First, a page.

'I did a bad thing and there you have it'
The shaming of Hugh Grant: Actor returns to the limelight with a winning performance on US chat show
Wednesday 12 July 1995
Wearing a dark blue suit and orange tie, Grant played his bashful, self- deprecating persona and won back the hearts of America's movie fans.
Asked immediately by Jay Leno, on his NBC talk show, what the hell he had been thinking? Grant replied: "I think you know in life what's a good thing to do and what's a bad thing. I did a bad thing, and there you have it."
His appearance was to plug his new film, Nine Months, which opens across the US this week. Despite obvious embarrassment, he was not above gently making fun of his predicament. Asked why he had agreed to do a round of talk shows, he said. "I've never been one to blow my own trumpet, as they say ... this is a funny film."
In his lengthy interview he repeated his remorse for the hurt and embarrassment he had caused his family and colleagues. "I can understand everyone having a joke and see that if I hadn't been the person who perpetrated this whole thing, I would be enjoying it as much as anyone else," he said. "But it's pretty miserable on the other side of the equation."
On his relationship with Liz Hurley, he countered rumours that he had been ditched and said that she had been very supportive. "She's been amazing about it. We will try and work it out. Time is of the essence."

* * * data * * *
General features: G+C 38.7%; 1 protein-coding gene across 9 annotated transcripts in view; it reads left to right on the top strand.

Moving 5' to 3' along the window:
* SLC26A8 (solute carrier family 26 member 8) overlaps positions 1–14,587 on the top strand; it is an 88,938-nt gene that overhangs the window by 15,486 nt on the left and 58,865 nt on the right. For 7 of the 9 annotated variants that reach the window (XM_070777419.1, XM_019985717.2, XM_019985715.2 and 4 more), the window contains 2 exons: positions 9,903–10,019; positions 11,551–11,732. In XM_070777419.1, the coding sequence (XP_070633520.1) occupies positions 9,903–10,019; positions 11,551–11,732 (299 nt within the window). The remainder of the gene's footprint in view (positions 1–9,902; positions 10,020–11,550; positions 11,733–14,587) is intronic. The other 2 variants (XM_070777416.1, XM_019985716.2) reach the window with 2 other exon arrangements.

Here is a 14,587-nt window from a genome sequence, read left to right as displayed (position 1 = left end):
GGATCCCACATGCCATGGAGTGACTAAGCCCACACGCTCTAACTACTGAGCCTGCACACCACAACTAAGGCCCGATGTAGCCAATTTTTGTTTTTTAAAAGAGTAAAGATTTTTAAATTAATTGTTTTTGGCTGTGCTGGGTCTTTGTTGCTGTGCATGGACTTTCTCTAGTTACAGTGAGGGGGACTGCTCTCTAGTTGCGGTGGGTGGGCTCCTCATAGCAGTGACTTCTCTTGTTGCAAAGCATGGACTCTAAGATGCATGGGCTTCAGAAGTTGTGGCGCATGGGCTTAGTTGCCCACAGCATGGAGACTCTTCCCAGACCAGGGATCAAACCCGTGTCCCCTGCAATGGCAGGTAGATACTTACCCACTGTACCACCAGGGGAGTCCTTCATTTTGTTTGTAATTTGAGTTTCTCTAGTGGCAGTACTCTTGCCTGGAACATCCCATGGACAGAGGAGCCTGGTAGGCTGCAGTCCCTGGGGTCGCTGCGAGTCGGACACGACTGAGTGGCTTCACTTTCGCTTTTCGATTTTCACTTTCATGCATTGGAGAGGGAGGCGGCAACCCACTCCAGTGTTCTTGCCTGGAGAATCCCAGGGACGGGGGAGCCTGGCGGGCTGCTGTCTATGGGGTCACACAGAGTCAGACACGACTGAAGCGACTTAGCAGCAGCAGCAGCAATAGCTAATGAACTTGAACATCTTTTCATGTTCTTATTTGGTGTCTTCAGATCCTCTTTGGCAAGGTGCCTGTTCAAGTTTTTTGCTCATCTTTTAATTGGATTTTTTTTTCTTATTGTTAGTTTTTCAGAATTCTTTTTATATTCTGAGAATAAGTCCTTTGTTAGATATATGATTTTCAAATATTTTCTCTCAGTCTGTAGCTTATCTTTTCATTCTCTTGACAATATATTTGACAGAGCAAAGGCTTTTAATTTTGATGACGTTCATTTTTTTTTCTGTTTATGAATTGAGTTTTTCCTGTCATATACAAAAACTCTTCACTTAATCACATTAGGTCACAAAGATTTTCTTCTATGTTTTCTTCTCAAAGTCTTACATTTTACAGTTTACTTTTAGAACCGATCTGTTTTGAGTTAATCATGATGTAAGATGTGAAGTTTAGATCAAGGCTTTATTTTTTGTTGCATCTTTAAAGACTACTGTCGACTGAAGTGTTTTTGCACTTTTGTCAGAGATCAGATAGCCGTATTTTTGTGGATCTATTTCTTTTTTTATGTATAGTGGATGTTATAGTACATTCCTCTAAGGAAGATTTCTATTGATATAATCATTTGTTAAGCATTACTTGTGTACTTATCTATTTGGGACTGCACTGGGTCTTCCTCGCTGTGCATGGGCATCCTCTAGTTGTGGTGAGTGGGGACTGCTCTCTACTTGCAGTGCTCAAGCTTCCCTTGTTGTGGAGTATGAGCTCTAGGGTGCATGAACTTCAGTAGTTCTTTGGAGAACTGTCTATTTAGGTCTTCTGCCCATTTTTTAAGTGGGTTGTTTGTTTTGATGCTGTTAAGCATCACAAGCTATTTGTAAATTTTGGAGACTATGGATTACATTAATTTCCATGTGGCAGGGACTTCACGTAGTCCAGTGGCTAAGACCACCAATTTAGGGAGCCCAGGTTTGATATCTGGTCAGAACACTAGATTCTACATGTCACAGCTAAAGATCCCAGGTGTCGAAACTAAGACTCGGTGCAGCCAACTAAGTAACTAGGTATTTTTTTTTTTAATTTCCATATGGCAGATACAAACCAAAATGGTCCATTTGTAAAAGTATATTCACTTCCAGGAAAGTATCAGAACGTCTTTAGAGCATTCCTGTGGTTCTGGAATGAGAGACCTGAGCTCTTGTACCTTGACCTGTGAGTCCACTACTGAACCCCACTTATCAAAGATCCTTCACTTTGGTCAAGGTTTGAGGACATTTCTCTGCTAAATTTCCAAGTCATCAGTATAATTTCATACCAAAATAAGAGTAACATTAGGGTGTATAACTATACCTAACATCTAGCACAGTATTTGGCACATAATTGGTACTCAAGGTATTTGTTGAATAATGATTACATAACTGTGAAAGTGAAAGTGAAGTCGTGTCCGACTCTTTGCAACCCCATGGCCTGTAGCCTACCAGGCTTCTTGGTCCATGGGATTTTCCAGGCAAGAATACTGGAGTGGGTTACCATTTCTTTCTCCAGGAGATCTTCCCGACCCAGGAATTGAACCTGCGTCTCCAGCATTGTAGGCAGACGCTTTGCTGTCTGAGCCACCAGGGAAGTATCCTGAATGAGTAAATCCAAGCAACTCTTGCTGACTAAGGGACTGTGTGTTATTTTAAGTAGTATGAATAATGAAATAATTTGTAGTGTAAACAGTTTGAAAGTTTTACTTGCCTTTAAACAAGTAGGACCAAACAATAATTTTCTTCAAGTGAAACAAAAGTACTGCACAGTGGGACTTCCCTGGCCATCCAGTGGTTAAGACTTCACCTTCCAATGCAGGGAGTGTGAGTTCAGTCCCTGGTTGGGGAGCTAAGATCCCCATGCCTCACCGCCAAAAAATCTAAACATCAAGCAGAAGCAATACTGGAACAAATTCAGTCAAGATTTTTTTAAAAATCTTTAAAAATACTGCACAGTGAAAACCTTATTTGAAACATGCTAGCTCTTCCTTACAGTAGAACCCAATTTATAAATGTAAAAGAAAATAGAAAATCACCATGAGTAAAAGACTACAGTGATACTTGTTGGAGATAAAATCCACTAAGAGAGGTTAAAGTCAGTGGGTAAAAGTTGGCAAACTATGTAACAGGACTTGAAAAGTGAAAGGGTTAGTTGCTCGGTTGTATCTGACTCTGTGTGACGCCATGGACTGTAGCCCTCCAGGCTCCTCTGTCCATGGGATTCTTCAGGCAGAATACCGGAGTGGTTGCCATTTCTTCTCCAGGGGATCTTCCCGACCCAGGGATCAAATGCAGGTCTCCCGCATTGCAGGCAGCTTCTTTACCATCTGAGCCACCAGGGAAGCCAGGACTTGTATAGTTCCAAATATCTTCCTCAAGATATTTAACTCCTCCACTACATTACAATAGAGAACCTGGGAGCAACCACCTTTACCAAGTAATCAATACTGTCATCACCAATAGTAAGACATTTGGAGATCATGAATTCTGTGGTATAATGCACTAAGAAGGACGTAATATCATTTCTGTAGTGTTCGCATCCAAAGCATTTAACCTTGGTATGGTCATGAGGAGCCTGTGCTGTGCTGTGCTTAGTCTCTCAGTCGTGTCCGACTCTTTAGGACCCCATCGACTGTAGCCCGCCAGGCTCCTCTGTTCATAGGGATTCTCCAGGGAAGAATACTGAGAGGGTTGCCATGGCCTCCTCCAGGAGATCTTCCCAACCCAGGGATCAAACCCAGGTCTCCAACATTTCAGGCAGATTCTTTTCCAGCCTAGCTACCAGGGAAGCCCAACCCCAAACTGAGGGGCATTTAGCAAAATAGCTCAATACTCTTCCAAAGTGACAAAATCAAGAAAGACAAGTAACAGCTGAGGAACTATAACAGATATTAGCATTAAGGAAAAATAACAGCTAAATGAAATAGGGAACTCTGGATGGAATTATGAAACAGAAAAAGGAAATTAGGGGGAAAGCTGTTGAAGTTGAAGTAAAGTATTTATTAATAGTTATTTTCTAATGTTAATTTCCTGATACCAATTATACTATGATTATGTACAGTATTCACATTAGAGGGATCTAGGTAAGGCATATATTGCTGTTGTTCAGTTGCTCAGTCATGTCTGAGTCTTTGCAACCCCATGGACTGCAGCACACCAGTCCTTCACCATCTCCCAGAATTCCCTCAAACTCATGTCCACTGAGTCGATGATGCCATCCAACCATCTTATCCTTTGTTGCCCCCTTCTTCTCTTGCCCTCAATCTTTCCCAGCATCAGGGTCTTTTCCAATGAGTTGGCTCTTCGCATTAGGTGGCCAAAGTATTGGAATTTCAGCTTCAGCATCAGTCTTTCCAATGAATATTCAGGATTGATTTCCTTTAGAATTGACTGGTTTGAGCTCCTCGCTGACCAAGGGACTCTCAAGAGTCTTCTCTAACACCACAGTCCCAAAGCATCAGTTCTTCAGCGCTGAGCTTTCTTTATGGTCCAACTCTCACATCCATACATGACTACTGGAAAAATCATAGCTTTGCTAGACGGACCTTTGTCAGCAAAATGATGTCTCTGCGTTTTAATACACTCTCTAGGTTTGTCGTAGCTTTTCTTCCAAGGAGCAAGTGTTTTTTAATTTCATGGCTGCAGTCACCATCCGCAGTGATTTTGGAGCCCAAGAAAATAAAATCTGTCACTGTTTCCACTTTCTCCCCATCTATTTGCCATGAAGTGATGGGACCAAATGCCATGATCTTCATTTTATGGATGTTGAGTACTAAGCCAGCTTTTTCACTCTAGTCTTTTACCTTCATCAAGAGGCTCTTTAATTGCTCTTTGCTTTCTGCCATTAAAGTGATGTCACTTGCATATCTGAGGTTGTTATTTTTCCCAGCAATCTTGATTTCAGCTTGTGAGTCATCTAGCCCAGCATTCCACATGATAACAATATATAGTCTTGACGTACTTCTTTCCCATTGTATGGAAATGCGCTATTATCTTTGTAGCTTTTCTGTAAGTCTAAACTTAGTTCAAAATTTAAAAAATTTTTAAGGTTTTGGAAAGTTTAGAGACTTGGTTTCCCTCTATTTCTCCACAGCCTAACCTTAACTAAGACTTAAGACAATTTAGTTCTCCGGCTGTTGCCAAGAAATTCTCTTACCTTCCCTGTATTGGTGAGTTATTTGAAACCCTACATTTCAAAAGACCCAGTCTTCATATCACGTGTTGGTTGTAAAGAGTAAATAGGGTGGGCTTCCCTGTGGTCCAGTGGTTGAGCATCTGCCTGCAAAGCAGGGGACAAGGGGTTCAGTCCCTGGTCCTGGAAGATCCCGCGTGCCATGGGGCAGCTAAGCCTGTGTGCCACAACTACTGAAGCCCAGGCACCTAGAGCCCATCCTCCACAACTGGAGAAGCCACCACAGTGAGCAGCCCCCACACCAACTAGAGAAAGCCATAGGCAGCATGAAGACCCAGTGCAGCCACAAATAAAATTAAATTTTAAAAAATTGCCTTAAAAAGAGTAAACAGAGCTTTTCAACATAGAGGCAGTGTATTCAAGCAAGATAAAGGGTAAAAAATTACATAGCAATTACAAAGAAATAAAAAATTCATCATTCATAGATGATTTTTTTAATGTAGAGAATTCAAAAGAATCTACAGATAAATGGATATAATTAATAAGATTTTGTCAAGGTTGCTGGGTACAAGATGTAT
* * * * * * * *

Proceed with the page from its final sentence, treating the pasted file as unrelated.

He was less enthusiastic for his treatment at the hands of the media in Britain. "It's hard to keep your temper sometimes," he said. But support from the public had helped him cope, and, he said, "in a curious way, I think I need to suffer for this".
In a contradiction of the standard abuse excuse of disgraced personalities, Grant rejected psycho-analytical explanations for his tryst. "I keep reading psychological theories and stuff like that - I was under pressure, I was tired, I was lonely, I fell down the stairs when I was a child. But I think that would be bollocks, really, to hide behind that," he said
Trailers for his new film have been receiving hoots of laughter for a scene, now cut, in which he is arrested and photographed with a booking board similar to the pictures released by the Los Angeles police after his arrest.
Not all commentators are being so kind. If not for Elizabeth Hurley, Hugh Grant would be another "faceless schlub," writes Ron Rosenbaum in the new issue of American Esquire.
Grant is now due to appear on CNN's Larry King Live, the Kathy and Regis Show and various other talk shows before a court appearance on 18 July to answer a charge of lewd conduct.
The premiere of Nine Months is now Hollywood's hot ticket event and speculation that Ms Hurley will attended has heightened the feverish excitement over this summer's scandal.
The publicity surrounding Grant, and by association Nine Weeks, has the film's studio, 20th Century Fox, confident of its success. The actor said on The Tonight Show that 20th Century Fox had been "cracking open the champagne over the results of test screenings".
A scene in the film in which Grant is sitting in a car befuddled about whether go upstairs for sex with a woman he has just met at a party has had audiences hooting with recognition. His frustration of not being able to have sex with his pregnant girlfriend and his lusting after other women keeps the film interesting in the light of his misadventures when it might formerly have palled.
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